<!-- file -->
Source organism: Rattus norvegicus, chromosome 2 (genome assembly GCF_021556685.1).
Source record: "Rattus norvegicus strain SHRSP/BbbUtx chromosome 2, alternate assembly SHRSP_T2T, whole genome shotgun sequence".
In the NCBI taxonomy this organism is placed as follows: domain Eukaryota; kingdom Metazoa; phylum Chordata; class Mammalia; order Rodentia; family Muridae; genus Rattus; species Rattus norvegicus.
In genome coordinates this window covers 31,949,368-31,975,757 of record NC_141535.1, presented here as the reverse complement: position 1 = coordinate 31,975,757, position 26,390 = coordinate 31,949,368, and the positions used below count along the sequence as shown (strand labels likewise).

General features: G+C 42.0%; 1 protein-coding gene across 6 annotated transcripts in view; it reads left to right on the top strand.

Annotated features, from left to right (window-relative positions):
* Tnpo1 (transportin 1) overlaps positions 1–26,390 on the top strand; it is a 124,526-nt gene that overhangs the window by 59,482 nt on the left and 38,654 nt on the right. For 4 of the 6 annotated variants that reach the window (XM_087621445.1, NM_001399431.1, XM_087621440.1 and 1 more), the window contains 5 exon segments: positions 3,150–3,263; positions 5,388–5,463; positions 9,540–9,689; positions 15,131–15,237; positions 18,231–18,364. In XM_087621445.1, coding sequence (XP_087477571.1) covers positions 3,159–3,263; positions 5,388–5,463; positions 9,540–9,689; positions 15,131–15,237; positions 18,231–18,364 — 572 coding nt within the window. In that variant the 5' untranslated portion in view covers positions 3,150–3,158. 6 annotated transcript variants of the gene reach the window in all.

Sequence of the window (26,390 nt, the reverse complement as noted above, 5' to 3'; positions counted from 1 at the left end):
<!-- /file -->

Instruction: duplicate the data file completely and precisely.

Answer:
Source organism: Rattus norvegicus, chromosome 2 (genome assembly GCF_021556685.1).
Source record: "Rattus norvegicus strain SHRSP/BbbUtx chromosome 2, alternate assembly SHRSP_T2T, whole genome shotgun sequence".
In the NCBI taxonomy this organism is placed as follows: domain Eukaryota; kingdom Metazoa; phylum Chordata; class Mammalia; order Rodentia; family Muridae; genus Rattus; species Rattus norvegicus.
In genome coordinates this window covers 31,949,368-31,975,757 of record NC_141535.1, presented here as the reverse complement: position 1 = coordinate 31,975,757, position 26,390 = coordinate 31,949,368, and the positions used below count along the sequence as shown (strand labels likewise).

General features: G+C 42.0%; 1 protein-coding gene across 6 annotated transcripts in view; it reads left to right on the top strand.

Annotated features, from left to right (window-relative positions):
* Tnpo1 (transportin 1) overlaps positions 1–26,390 on the top strand; it is a 124,526-nt gene that overhangs the window by 59,482 nt on the left and 38,654 nt on the right. For 4 of the 6 annotated variants that reach the window (XM_087621445.1, NM_001399431.1, XM_087621440.1 and 1 more), the window contains 5 exon segments: positions 3,150–3,263; positions 5,388–5,463; positions 9,540–9,689; positions 15,131–15,237; positions 18,231–18,364. In XM_087621445.1, coding sequence (XP_087477571.1) covers positions 3,159–3,263; positions 5,388–5,463; positions 9,540–9,689; positions 15,131–15,237; positions 18,231–18,364 — 572 coding nt within the window. In that variant the 5' untranslated portion in view covers positions 3,150–3,158. 6 annotated transcript variants of the gene reach the window in all.

Sequence of the window (26,390 nt, the reverse complement as noted above, 5' to 3'; positions counted from 1 at the left end):